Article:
One of the most commonly misunderstood things about the Denver real estate market is how the value of a home is measured. Denver home values can be determined by using either the market value or appraisal value method. Many factors go into each of these methods but only one is partially driven by emotion. A Comparative Market Analysis or CMA, offered by Realtors to Buyers and Sellers, is often more a reflection of market value than appraised value. Make sure you ask for a CMA before you decide to buy or sell your next Denver home.
So, can there be a great difference between market value and appraised value? In a more stable market, there really should not be a great variance between the two. In a sellers’ market you might often see the market value of a home be higher than the homes actual appraised value. This happens when there are more buyers than homes available and nicer homes receive multiple offers. In a buyers’ market it is possible to see the appraised value of a home come in higher than the market value. This might happen if there are too many homes on the market and a lower number of buyers. Typically, buyers have their pick of homes in this market environment and Sellers are eager to sell their homes ahead of their competition. Tough, negotiating buyers will offer less and demand more.
Market value is the price that a buyer is willing to pay for your property. The interesting thing about market value is that it really reflects desirability. In today’s Denver Homes market this translates into stainless steel appliances, granite or custom stone countertops, cherry or maple cabinets, stone or wood floors, a professionally finished basement, and views. For years I have always explained market value as more like being “perceived value”, value perceived through emotions and point of reference. When a buyer walks into a home and “falls in love” it’s always an emotional response to something. Point of reference is what you’re used to and reflects how you might compare things.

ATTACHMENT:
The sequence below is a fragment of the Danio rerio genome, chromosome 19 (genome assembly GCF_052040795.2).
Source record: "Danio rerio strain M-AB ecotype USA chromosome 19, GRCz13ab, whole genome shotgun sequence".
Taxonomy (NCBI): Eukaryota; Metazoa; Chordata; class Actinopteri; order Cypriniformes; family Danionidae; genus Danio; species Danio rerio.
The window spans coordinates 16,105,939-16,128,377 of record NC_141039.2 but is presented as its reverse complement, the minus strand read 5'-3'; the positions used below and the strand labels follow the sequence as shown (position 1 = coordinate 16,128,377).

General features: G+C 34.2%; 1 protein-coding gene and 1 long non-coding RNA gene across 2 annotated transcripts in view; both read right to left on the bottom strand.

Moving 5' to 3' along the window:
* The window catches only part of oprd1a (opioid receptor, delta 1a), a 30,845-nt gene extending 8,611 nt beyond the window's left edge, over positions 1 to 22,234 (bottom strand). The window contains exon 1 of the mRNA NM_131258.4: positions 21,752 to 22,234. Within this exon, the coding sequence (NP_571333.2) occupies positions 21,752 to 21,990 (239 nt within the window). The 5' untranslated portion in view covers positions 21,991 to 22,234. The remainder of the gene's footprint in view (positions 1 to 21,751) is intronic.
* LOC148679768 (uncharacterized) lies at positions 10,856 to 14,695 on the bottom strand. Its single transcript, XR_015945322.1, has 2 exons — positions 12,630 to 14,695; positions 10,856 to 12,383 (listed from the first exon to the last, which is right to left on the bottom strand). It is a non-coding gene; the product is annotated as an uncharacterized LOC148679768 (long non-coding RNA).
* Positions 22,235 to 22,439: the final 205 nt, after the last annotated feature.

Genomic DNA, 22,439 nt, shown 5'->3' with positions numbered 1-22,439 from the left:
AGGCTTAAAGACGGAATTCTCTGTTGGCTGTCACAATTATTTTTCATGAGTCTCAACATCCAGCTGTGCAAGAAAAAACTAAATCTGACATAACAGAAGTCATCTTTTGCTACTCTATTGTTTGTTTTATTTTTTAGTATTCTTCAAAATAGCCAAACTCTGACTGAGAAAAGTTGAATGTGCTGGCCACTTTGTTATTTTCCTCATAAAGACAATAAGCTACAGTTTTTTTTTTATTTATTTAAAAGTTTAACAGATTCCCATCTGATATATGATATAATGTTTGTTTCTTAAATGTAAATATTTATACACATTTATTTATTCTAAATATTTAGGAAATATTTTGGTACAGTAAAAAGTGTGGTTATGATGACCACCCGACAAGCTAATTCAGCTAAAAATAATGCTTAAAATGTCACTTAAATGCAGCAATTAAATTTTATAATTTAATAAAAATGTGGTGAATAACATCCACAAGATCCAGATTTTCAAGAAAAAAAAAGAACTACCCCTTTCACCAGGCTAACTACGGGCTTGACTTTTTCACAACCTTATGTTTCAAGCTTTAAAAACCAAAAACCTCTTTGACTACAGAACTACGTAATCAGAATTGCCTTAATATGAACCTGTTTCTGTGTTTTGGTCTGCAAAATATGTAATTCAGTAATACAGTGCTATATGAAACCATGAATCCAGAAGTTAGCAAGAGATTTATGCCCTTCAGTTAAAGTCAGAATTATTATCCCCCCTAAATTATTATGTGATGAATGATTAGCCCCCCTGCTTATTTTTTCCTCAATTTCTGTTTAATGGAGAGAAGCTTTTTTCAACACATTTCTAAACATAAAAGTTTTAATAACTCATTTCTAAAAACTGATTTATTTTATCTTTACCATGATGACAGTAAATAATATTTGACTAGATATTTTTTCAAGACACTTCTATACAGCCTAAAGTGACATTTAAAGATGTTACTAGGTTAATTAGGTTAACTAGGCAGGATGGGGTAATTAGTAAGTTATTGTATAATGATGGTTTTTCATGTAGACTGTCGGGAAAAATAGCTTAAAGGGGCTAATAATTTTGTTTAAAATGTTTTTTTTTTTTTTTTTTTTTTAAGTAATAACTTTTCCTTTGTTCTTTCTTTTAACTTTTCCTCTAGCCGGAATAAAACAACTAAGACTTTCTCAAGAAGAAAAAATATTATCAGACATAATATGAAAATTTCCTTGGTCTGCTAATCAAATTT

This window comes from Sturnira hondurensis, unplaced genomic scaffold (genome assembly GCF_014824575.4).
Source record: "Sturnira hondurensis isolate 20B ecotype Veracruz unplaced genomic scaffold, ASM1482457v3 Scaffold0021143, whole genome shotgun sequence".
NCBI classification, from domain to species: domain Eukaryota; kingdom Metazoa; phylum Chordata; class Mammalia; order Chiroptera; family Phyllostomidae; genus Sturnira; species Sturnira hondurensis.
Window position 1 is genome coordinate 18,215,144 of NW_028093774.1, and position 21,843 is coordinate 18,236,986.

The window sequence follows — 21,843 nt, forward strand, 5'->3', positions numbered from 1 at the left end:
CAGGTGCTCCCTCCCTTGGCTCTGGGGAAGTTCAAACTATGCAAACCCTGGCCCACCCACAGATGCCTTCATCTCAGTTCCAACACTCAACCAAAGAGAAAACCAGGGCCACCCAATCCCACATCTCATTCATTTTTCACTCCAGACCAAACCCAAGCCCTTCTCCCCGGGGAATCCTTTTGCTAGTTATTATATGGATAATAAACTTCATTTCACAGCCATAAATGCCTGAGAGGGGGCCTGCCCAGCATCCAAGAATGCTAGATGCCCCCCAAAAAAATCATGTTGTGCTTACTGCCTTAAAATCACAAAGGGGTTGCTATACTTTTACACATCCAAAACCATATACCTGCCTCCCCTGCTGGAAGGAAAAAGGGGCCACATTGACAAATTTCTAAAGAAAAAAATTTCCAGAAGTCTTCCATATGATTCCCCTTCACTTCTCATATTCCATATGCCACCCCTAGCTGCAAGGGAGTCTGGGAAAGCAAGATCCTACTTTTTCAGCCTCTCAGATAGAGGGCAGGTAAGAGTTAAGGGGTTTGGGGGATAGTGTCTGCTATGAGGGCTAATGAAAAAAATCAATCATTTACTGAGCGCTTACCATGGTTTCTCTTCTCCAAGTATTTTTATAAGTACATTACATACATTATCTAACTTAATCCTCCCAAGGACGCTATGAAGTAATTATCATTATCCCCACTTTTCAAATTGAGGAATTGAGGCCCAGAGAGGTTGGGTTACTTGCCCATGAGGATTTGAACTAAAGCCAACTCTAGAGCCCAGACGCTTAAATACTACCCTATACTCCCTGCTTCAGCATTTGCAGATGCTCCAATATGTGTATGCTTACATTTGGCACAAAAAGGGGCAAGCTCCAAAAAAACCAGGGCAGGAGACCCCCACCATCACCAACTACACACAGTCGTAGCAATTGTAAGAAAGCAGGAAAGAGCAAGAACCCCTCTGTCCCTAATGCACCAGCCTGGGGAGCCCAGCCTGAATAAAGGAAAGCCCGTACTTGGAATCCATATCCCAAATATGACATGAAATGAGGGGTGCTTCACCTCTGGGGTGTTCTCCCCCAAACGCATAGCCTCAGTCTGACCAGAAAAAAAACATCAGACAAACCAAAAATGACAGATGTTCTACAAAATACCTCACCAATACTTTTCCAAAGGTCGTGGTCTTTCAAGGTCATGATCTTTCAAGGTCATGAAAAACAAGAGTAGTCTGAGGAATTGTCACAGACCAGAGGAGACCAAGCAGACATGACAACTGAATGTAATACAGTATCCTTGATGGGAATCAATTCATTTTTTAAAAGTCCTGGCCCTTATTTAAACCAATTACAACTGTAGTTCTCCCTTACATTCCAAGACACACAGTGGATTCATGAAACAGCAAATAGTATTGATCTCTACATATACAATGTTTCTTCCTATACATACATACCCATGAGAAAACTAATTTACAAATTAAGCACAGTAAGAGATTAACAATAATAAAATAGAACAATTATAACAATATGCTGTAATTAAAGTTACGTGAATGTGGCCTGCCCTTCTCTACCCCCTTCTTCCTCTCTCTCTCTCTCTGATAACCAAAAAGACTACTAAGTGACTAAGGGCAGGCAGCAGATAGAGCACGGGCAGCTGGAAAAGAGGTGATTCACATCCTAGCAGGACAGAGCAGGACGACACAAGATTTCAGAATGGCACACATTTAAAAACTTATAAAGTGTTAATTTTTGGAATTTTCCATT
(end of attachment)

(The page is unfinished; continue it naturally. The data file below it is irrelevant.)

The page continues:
Appraised value is what an appraiser determines your home is worth. This is an unbiased opinion of price and determines how much a bank will lend you to purchase this particular home. An appraiser uses a variety of factors to appraise your home. These include but may not be limited to location, upgrades, and historical data of recently sold homes in your neighborhood. A few years ago that meant looking at homes that sold within the last 6 to 12 months. Today that means looking at sold homes in the last three months and within a shorter distance from the listed property. A mortgage lender won’t lend the buyer more than the appraised value. So if the purchase contract is more than the appraisal value, the buyer would need to come up with the difference. Alternatively, if your Realtor has done their job, there is an appraisal contingency in your contract which provides the buyer with a way out of the contract without the loss of earnest money.
Comparative Market Analysis or CMA
As the name suggests, a CMA compares the value of your home with similarly appointed homes in your neighborhood. The data, combined with a value for upgrades and/or additions, help to give an accurate picture of your home’s worth. Similar to “market value”, a CMA is market based information gathered by looking at comparable properties within a specific period of time. A typical CMA lists properties side by side as a means to compare the size of the home, number of bedrooms and baths, basement type and finish, lot desirability, views, and upgrades. A good CMA is an accurate measure of your home’s worth.